One of the biggest challenges for hospitality and leisure brands is that customers expect more than ever before, and the solution will need to be tailored to each organisation. Brands must listen to their customers to find out where they’re slipping up and what they need to rectify – by acting upon this feedback, they will gain a much deeper understanding of what exactly their customers’ expectations are, and work towards meeting them.
For every organisation, the challenges are different and dependent upon their current circumstances. Some are stuck trying to find the right technology to support their approach to CX, while others are struggling to engage and empower their employees.
We’ve identified three ways that hospitality and leisure brands can transition to meet and exceed customer expectations…
1. Engage with customers as individuals, one-to-one
It’s no longer acceptable to be targeting a broad group of customers; this doesn’t deliver the quality feedback that is required to make a difference. Hospitality and leisure facilities must focus on customers as individuals and tailor communications and service as best they can to suit their particular needs. This will equip the brand to make a real impact on them and gain one-to-one insights.
Technology implementation will allow brands to understand what it is their customers want. They will be able to build a detailed customer profile and use this information in a meaningful way, showing customers that they recognise their needs and care about what is important to them.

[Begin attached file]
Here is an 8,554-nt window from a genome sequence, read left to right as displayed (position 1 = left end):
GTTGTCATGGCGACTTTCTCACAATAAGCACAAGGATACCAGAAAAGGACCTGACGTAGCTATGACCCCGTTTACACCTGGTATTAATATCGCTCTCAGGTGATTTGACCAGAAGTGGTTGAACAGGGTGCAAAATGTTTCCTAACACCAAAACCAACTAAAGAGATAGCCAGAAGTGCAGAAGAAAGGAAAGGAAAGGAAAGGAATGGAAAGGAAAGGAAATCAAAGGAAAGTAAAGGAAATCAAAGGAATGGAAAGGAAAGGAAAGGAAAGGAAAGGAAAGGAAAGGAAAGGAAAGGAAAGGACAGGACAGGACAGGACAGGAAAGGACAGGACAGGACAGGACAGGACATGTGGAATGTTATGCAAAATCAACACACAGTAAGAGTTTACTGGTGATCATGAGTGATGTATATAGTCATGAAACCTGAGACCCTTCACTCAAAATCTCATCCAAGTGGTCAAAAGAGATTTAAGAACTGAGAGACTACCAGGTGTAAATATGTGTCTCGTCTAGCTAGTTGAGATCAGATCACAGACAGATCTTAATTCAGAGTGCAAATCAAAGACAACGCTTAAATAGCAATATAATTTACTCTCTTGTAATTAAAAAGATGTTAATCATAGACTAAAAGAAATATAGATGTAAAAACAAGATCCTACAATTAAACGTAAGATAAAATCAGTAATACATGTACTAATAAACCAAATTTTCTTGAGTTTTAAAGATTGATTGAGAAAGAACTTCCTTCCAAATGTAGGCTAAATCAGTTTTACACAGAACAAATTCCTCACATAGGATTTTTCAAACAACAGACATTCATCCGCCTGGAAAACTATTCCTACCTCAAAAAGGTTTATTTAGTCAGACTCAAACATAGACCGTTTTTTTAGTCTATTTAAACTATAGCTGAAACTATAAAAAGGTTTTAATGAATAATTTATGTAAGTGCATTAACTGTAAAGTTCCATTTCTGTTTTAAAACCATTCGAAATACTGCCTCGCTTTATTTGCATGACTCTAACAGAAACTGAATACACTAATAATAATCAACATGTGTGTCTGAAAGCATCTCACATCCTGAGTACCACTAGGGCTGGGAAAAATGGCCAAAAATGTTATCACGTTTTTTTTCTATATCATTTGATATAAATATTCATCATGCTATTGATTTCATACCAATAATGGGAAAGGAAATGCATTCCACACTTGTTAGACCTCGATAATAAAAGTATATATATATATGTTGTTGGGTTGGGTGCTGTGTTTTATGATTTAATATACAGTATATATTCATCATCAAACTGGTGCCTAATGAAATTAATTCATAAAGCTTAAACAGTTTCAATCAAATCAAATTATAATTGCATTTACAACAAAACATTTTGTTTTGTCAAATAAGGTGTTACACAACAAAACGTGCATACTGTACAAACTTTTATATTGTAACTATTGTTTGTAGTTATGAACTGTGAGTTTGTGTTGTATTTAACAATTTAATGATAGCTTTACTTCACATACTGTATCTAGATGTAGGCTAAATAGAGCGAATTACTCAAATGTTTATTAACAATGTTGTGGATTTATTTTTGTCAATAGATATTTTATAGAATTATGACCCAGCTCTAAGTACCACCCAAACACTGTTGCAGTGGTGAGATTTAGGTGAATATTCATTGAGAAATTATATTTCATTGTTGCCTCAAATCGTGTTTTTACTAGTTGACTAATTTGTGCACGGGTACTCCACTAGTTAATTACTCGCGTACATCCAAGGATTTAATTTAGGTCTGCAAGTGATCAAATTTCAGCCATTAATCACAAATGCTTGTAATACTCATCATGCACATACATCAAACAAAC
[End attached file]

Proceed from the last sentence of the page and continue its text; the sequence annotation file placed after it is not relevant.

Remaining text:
2. Empower employees through customer feedback – share it with them
The first step here is to be bold and share customer feedback with those key employees. They can only learn and adapt if they know exactly what they, and the business, are doing well, and which areas they may need to improve on. Some brands are still afraid to do this, but what they’re likely to find is that when feedback is about individual employees, customers often have a lot of positive things to say. They appreciate personal interactions which improves their experiences.
Both in person and in contact centres, customers appreciate a good quality conversation and an employee who is thoughtful, patient, attentive, and has time to spend with them on a one-to-one basis. This experience will be reflected in the feedback which is a very positive thing to share with the employee involved.
If or when there is an issue, if customers are given the opportunity to explain, they are usually quite good at feeding back, especially if brands are asking them to express their feelings in their own words as they are more able to get across the sentiment of their comments and feel heard. When employees have access to verbatim comments from customers, they become more independent. They start to use the feedback as a barometer to measure their day-to-day performance. This process helps them to recognise when they’ve done a good job, as well as work on the areas in which they need to improve.
This approach can then be supported by management recognition of the employee’s achievements. By highlighting successes that customers have shared, they’ll feel appreciated, motivated and empowered.
3. Embrace real-time feedback – brands need to build up a picture of their customers’ needs early on and address them immediately
Many brands have made significant changes to their approach to CX and have seen good results, but now it’s about moving from good to great. It’s about marginal gains and micro-transformations within the business that will slowly push service to meet and excel rapidly changing customer expectations. For brands to know where they should make these changes, they need to be connected to what their customers want continuously. No two customers are the same and no two experiences are the same, but it’s easy to spot patterns and by listening, these can be remedied, which puts brands on the front foot.
Customers are the single most important source of information for brands, and in order to access this, brands need a real-time pulse check at a transactional level. This approach will allow them to build up a picture of their customers’ needs early on so that they can start to address them immediately. This will create an agile organisation that is sensitive to what its customers are saying on a day-by-day basis.